The right thing may also be the smart thing, argues a researcher known for his studies of baby boomers.
Now and then a new book comes along in which nearly every sentence deserves underlining. Such books are short, essential, and wise. Pursuing a single bright line of clear argument, they depend less on footnoted research than on the author's credibility. They don't come along often, because they take a lifetime to write.
Profit with Honor is such a book. In it, Daniel Yankelovich brings decades of work – as one of the world's most respected social science survey researchers and as a member of numerous corporate boards – to bear on the issue of values and ethics. His subtitle, "The New Stage of Market Capitalism," explains accurately if drably what he's after: How businesses can combine ethics and profitmaking. Had I been his editor, I'd have plumped for a more in-your-face subtitle – like, "Is Corporate Ethics an Oxymoron, and If Not, What the Heck Can We Do About It?"
Even if you're not in business, this question matters. It finds us today facing what Yankelovich calls a "third wave of mistrust of business and other institutions," following two earlier waves around the time of the Great Depression and again in the late 1960s.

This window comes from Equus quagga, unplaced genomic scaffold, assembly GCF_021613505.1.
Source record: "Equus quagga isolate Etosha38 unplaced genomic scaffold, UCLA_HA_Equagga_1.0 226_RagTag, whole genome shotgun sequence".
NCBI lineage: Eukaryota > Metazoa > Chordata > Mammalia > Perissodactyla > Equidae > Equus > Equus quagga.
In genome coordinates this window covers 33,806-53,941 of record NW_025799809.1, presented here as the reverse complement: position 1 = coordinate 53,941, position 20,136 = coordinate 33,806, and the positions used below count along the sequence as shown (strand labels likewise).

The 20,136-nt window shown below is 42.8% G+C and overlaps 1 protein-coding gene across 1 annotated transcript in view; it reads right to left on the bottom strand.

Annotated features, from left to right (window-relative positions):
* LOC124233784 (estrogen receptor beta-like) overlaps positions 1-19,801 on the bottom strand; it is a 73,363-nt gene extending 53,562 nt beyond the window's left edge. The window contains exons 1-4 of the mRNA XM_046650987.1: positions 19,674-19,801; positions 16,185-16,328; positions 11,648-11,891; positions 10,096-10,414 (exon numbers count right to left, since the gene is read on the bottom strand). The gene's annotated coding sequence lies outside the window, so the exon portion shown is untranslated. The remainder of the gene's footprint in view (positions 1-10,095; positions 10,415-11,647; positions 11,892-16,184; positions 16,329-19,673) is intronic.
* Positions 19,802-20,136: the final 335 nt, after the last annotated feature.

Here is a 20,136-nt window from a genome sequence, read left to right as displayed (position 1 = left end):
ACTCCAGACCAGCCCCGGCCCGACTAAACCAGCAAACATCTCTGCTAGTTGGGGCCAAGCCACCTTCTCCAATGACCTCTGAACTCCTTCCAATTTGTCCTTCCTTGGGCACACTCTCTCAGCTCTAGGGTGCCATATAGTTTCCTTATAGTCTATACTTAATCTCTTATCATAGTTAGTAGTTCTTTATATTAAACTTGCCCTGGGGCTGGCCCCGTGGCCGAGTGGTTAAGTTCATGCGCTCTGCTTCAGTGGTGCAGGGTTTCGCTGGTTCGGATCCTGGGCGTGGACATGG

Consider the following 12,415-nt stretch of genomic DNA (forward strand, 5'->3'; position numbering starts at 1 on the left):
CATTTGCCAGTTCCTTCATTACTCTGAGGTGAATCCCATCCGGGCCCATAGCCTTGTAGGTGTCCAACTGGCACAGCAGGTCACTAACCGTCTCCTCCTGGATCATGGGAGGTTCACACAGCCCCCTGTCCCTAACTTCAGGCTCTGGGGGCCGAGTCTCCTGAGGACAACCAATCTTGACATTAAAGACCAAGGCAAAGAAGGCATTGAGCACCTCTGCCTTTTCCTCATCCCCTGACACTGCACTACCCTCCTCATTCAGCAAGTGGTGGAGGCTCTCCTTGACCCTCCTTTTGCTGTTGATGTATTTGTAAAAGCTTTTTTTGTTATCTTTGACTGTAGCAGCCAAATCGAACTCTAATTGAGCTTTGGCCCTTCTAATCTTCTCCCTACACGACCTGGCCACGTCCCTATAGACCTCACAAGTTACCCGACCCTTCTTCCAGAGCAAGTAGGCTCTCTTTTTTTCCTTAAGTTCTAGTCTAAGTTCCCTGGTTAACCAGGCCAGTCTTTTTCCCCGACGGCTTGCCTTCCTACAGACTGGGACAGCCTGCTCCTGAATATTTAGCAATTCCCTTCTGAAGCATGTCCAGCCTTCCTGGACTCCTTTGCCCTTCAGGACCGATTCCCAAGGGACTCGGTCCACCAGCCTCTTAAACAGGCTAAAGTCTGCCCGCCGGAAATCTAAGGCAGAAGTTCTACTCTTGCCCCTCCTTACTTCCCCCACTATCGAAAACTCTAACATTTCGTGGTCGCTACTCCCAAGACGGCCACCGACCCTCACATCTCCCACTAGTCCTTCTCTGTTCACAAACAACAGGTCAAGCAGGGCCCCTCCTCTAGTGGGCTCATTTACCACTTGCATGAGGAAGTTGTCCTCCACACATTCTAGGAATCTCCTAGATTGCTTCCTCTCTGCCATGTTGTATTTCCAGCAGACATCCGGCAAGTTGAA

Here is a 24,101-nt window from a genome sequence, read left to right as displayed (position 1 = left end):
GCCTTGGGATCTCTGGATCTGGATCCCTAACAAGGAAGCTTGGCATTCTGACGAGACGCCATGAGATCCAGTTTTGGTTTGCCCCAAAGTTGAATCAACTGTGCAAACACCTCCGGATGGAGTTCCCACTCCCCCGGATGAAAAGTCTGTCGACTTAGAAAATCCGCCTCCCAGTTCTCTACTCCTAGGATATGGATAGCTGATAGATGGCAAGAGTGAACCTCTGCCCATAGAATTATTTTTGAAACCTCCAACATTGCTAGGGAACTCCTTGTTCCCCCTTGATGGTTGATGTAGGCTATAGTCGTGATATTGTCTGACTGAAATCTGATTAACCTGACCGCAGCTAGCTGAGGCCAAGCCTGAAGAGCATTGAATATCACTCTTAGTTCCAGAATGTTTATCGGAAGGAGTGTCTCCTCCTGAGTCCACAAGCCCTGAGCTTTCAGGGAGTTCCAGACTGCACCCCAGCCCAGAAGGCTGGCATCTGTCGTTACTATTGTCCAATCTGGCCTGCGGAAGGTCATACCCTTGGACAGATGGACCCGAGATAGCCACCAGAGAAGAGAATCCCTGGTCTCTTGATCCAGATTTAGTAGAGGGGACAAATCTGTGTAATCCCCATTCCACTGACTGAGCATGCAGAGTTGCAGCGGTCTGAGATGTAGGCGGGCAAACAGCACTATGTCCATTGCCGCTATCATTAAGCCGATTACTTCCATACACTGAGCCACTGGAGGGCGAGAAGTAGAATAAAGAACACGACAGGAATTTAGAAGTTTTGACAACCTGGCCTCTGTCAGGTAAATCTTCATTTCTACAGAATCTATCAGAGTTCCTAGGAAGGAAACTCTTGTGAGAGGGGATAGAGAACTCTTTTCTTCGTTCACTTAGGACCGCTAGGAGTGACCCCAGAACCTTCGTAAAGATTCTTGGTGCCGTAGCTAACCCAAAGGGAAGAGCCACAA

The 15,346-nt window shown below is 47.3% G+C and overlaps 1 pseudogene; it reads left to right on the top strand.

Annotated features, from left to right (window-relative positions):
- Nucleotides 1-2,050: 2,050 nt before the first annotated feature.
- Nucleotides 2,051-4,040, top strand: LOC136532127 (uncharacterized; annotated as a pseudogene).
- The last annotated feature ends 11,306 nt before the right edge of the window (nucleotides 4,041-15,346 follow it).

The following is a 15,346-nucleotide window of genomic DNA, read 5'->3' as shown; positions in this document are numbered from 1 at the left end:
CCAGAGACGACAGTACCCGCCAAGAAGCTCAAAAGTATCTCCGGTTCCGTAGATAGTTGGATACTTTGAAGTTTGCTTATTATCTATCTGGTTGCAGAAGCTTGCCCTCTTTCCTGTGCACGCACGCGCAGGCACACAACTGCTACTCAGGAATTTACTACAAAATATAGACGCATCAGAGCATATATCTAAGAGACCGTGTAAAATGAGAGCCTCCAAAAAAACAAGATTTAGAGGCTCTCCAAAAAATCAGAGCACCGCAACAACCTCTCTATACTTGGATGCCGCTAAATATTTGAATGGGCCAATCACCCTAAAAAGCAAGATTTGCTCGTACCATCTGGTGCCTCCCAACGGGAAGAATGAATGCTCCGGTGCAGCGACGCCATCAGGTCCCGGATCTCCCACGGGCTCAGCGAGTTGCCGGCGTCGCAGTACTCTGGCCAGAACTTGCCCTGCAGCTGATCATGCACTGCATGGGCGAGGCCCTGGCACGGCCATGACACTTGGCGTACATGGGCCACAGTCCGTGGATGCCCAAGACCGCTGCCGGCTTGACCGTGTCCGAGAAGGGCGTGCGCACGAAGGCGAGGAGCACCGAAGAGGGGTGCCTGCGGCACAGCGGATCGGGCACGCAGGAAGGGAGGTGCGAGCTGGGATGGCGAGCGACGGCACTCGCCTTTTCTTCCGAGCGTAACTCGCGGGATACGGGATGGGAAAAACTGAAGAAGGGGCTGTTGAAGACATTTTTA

Yankelovich argues that the current mistrust, while fed by scandals at Enron, Tyco, WorldCom, and elsewhere, springs from a convergence of three deeper trends:
• The deregulation of the 1980s and 1990s that "transformed the gatekeepers – the accounting firms, the investment bankers, the business law firms, the regulatory agencies – into enablers." •The excesses of CEO pay, which tied it to "the vagaries of the stock market" and "sorely tempted" CEOs to "take questionable shortcuts, or even cheat." • The importing into business of bad cultural norms that include winning at all costs and gaming the system.
Fighting such trends with laws and compliance structures isn't enough. "If you want positive results," he writes, "you need to give people a positive basis for trust and respect and an ethical vision to live by, not merely severe punishment for misdeeds."
Fair enough. But how? Unlike many laments about corporate malfeasance that are awash with diagnoses but scant on prescriptions, this book steers directly toward a concept that Yankelovich describes as "stewardship ethics." He sees it as "a new stage of enlightened self-interest" that brings social norms together with business imperatives, focuses on community, and "emphasizes the conscious effort required to reconcile profitability with social good."